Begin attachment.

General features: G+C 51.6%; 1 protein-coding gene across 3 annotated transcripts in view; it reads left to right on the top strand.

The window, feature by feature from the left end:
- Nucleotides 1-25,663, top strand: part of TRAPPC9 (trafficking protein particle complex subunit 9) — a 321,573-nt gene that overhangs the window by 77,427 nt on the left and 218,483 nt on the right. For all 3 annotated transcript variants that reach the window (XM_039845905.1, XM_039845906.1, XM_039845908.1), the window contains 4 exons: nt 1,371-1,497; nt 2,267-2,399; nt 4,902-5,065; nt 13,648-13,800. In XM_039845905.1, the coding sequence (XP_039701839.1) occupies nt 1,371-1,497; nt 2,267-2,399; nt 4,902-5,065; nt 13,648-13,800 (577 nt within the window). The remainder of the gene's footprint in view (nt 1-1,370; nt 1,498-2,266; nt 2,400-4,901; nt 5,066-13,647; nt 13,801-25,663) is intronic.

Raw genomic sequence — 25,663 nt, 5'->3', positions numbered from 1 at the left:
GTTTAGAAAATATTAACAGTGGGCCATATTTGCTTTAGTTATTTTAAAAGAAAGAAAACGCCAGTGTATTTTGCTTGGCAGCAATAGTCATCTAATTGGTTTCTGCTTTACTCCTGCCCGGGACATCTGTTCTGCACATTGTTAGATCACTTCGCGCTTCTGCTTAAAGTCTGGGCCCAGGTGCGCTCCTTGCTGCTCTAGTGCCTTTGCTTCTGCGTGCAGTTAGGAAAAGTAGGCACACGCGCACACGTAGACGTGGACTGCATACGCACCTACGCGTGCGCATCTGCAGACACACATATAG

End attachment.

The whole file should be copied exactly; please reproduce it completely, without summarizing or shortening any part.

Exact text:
General features: G+C 51.6%; 1 protein-coding gene across 3 annotated transcripts in view; it reads left to right on the top strand.

The window, feature by feature from the left end:
- Nucleotides 1-25,663, top strand: part of TRAPPC9 (trafficking protein particle complex subunit 9) — a 321,573-nt gene that overhangs the window by 77,427 nt on the left and 218,483 nt on the right. For all 3 annotated transcript variants that reach the window (XM_039845905.1, XM_039845906.1, XM_039845908.1), the window contains 4 exons: nt 1,371-1,497; nt 2,267-2,399; nt 4,902-5,065; nt 13,648-13,800. In XM_039845905.1, the coding sequence (XP_039701839.1) occupies nt 1,371-1,497; nt 2,267-2,399; nt 4,902-5,065; nt 13,648-13,800 (577 nt within the window). The remainder of the gene's footprint in view (nt 1-1,370; nt 1,498-2,266; nt 2,400-4,901; nt 5,066-13,647; nt 13,801-25,663) is intronic.

Raw genomic sequence — 25,663 nt, 5'->3', positions numbered from 1 at the left:
GTTTAGAAAATATTAACAGTGGGCCATATTTGCTTTAGTTATTTTAAAAGAAAGAAAACGCCAGTGTATTTTGCTTGGCAGCAATAGTCATCTAATTGGTTTCTGCTTTACTCCTGCCCGGGACATCTGTTCTGCACATTGTTAGATCACTTCGCGCTTCTGCTTAAAGTCTGGGCCCAGGTGCGCTCCTTGCTGCTCTAGTGCCTTTGCTTCTGCGTGCAGTTAGGAAAAGTAGGCACACGCGCACACGTAGACGTGGACTGCATACGCACCTACGCGTGCGCATCTGCAGACACACATATAG